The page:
Coronavirus is all you hear about on news right now, and for both good and bad reasons.
While Coronavirus is a public health crisis, it is still not an emergency situation in the US.
Most importantly, should you stop having your housekeeper come over until the epidemic has passed? Not so much, and we go into detail below.
What is Coronavirus?
COVID-10, colloquially known as “Coronavirus” is a respiratory disease first detected in Wuhan, China. It is believed to have spread to humans from bats, but the exact history is unknown at this point.
What you see on the news is all about a specific strain of Coronavirus (there are different kinds), and this year’s version is called SARS-CoV-2. This is not the first time a disease in this family has appeared.
How do you get it?
Coronavirus is primarily spread person-to-person, via the respiratory droplets released into the air when you breath. It is estimated you are in the infection range if you stand within 6 feet of an infected person.
As of right now, it appears contagion is at its highest when the symptoms are Coronavirus are at their worst. However, it may be possible to contract the virus from someone who does not yet show symptoms.
Coronavirus may be able to spread from infected surfaces or objects, but this is not thought to be the main route of transmission.
Infection rate varies from person-to-person, as there are different sub-strains of the virus. However, COVID-19 is considered to be highly contagious by the CDC and other world health organizations.
What does Coronavirus do?
The main symptoms of the virus start within 2-14 days of exposure: shortness of breath, cough, and fever have been identified as the primary symptoms.
How dangerous is it? In regards to danger level, here is what the CDC had to say:
Both MERS-CoV and SARS-CoV have been known to cause severe illness in people. The complete clinical picture with regard to COVID-19 is not fully understood. Reported illnesses have ranged from mild to severe, including illness resulting in death. While information so far suggests that most COVID-19 illness is mild, a reportexternal icon out of China suggests serious illness occurs in 16% of cases. Older people and people with certain underlying health conditions like heart disease, lung disease and diabetes, for example, seem to be at greater risk of serious illness.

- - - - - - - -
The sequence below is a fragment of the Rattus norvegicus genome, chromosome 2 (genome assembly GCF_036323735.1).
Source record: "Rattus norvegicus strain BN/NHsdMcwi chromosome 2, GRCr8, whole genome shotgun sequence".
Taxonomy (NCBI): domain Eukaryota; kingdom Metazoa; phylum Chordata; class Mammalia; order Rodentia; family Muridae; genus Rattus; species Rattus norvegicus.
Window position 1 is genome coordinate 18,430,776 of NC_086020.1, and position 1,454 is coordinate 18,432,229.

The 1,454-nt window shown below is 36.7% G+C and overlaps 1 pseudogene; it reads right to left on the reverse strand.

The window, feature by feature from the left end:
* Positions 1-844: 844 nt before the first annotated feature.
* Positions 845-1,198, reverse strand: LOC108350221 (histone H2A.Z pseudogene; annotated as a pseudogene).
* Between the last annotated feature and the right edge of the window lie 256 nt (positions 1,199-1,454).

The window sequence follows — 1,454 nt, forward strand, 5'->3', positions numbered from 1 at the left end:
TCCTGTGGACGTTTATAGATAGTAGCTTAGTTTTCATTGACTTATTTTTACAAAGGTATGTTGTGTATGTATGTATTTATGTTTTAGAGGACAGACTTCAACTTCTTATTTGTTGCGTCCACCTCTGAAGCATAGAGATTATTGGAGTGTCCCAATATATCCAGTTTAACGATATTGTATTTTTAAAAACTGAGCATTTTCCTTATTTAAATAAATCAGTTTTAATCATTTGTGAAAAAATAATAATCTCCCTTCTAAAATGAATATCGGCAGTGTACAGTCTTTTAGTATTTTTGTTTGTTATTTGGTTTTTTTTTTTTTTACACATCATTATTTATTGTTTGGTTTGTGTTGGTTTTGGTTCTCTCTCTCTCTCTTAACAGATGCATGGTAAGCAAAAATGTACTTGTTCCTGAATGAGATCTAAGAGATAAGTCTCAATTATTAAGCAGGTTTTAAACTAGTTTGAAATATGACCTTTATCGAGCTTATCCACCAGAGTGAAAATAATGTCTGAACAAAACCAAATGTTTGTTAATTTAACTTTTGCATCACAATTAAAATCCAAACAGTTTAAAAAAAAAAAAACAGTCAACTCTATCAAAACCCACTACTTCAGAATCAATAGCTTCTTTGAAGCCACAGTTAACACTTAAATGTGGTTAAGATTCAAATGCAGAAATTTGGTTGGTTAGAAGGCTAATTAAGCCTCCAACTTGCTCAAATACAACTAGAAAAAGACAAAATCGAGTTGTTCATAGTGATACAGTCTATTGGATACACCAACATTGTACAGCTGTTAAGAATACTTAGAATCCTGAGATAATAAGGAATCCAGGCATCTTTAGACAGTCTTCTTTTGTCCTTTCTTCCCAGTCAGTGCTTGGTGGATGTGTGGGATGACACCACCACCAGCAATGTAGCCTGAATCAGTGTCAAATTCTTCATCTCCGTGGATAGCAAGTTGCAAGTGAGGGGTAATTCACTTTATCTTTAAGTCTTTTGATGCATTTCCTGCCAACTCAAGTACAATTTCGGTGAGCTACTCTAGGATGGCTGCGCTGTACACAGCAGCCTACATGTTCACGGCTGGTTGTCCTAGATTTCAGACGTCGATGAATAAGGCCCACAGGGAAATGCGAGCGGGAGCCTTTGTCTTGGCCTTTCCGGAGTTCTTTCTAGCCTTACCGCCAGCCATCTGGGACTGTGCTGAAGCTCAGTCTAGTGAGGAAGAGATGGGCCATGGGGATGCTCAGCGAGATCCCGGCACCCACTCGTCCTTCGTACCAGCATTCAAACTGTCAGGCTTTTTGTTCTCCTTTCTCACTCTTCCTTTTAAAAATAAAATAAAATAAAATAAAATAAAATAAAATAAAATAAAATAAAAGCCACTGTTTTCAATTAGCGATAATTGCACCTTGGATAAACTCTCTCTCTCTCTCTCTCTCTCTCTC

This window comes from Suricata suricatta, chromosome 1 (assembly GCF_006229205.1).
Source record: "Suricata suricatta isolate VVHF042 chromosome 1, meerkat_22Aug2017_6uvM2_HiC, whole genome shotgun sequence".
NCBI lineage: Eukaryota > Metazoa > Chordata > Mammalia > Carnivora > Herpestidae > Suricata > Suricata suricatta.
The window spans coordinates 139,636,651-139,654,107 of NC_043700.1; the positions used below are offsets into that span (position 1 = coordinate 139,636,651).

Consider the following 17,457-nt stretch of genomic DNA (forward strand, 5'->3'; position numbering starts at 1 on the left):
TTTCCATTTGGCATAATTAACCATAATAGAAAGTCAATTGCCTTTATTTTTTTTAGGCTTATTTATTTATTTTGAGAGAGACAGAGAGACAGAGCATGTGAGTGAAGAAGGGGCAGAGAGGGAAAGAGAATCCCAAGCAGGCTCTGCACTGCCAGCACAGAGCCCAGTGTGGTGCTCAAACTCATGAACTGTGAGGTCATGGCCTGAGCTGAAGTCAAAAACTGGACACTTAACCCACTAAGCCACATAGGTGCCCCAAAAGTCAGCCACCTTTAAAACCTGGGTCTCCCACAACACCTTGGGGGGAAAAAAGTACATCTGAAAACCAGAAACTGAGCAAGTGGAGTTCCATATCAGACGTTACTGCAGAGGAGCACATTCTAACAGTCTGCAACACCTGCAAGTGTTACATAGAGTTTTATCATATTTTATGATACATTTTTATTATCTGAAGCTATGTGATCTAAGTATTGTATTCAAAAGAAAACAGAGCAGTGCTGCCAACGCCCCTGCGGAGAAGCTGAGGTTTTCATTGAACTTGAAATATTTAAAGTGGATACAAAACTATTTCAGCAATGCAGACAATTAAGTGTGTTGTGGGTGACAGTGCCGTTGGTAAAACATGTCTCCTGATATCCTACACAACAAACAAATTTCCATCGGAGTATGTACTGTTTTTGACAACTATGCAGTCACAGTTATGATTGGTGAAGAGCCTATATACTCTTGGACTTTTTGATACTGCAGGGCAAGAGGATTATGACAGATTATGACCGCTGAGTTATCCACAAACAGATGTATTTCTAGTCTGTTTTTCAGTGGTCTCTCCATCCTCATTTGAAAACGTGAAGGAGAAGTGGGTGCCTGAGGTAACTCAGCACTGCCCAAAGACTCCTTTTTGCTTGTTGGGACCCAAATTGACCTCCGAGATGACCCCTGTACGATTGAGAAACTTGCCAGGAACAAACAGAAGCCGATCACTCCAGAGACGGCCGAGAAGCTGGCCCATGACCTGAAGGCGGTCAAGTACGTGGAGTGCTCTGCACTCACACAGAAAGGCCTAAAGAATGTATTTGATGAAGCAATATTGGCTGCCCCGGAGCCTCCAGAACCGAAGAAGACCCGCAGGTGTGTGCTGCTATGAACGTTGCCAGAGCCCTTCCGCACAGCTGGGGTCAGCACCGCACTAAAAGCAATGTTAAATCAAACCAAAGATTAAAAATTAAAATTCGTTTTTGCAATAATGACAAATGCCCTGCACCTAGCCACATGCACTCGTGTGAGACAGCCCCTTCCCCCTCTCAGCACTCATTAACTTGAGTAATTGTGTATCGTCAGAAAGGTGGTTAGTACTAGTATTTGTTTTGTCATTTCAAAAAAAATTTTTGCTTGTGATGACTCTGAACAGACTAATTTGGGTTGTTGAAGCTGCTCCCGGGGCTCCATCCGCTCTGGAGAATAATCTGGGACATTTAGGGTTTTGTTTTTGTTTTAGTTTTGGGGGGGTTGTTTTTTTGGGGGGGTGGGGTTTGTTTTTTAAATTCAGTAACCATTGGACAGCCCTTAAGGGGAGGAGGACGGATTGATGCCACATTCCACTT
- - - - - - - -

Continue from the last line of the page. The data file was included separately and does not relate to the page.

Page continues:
What can I do to prevent the spread?
The CDC advocates the same practices as for the common cold:
- Avoid close contact with people who are sick.
- Avoid touching your eyes, nose, and mouth.
- Stay home when you are sick.
- Cover your cough or sneeze with a tissue, then throw the tissue in the trash.
- Clean and disinfect frequently touched objects and surfaces using a regular household cleaning spray or wipe.
- Follow CDC’s recommendations for using a facemask.
- CDC does not recommend that people who are well wear a facemask to protect themselves from respiratory diseases, including COVID-19.
- Facemasks should be used by people who show symptoms of COVID-19 to help prevent the spread of the disease to others. The use of facemasks is also crucial for health workers and people who are taking care of someone in close settings (at home or in a health care facility).
- Wash your hands often with soap and water for at least 20 seconds, especially after going to the bathroom; before eating; and after blowing your nose, coughing, or sneezing.
- If soap and water are not readily available, use an alcohol-based hand sanitizer with at least 60% alcohol. Always wash hands with soap and water if hands are visibly dirty.
Should I pause my maid service until the virus has passed?
Almost certainly not!
While the Coronavirus epidemic is worrisome, it has not spread to the US in the same way it has spread through China.
There are no reported cases in Austin as of today, and the only nearby infected persons are quarantined in a medical facility in San Antonio.
It’s important to remember, at times like this, that everyone is equally unlikely to be carrying the virus. Exposure to your 1 or 2 housekeepers doesn’t put you any more at risk than walking through a grocery store or talking to someone face-to-face.
Your cleaning professional is not any more likely to infect you that your mother, your son, your best friend, or anyone else.
Easyway Maid Service is keeping a close eye on the Coronavirus news, and we will update our protocols as new information comes out.